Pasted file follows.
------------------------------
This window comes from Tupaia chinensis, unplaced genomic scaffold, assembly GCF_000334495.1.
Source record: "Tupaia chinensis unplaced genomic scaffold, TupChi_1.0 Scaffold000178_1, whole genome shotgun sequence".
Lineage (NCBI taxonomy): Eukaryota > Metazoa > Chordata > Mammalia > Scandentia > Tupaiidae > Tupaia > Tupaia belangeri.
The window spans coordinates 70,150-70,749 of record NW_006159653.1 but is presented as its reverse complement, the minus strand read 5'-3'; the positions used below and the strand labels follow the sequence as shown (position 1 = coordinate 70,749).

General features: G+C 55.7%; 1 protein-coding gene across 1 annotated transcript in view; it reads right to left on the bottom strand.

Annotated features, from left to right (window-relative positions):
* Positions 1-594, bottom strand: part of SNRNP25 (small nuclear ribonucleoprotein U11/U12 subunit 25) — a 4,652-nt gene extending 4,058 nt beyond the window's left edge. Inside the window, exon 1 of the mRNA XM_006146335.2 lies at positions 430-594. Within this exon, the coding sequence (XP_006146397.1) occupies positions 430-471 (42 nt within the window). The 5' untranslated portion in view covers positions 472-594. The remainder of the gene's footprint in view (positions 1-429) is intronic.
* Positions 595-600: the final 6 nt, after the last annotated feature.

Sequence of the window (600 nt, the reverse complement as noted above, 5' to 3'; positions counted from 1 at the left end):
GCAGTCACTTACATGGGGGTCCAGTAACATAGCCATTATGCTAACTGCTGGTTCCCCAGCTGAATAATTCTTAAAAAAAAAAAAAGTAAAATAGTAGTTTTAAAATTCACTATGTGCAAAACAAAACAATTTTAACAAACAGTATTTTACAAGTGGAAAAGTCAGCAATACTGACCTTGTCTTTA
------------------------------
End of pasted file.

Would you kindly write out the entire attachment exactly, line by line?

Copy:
This window comes from Tupaia chinensis, unplaced genomic scaffold, assembly GCF_000334495.1.
Source record: "Tupaia chinensis unplaced genomic scaffold, TupChi_1.0 Scaffold000178_1, whole genome shotgun sequence".
Lineage (NCBI taxonomy): Eukaryota > Metazoa > Chordata > Mammalia > Scandentia > Tupaiidae > Tupaia > Tupaia belangeri.
The window spans coordinates 70,150-70,749 of record NW_006159653.1 but is presented as its reverse complement, the minus strand read 5'-3'; the positions used below and the strand labels follow the sequence as shown (position 1 = coordinate 70,749).

General features: G+C 55.7%; 1 protein-coding gene across 1 annotated transcript in view; it reads right to left on the bottom strand.

Annotated features, from left to right (window-relative positions):
* Positions 1-594, bottom strand: part of SNRNP25 (small nuclear ribonucleoprotein U11/U12 subunit 25) — a 4,652-nt gene extending 4,058 nt beyond the window's left edge. Inside the window, exon 1 of the mRNA XM_006146335.2 lies at positions 430-594. Within this exon, the coding sequence (XP_006146397.1) occupies positions 430-471 (42 nt within the window). The 5' untranslated portion in view covers positions 472-594. The remainder of the gene's footprint in view (positions 1-429) is intronic.
* Positions 595-600: the final 6 nt, after the last annotated feature.

Sequence of the window (600 nt, the reverse complement as noted above, 5' to 3'; positions counted from 1 at the left end):
GCAGTCACTTACATGGGGGTCCAGTAACATAGCCATTATGCTAACTGCTGGTTCCCCAGCTGAATAATTCTTAAAAAAAAAAAAAGTAAAATAGTAGTTTTAAAATTCACTATGTGCAAAACAAAACAATTTTAACAAACAGTATTTTACAAGTGGAAAAGTCAGCAATACTGACCTTGTCTTTA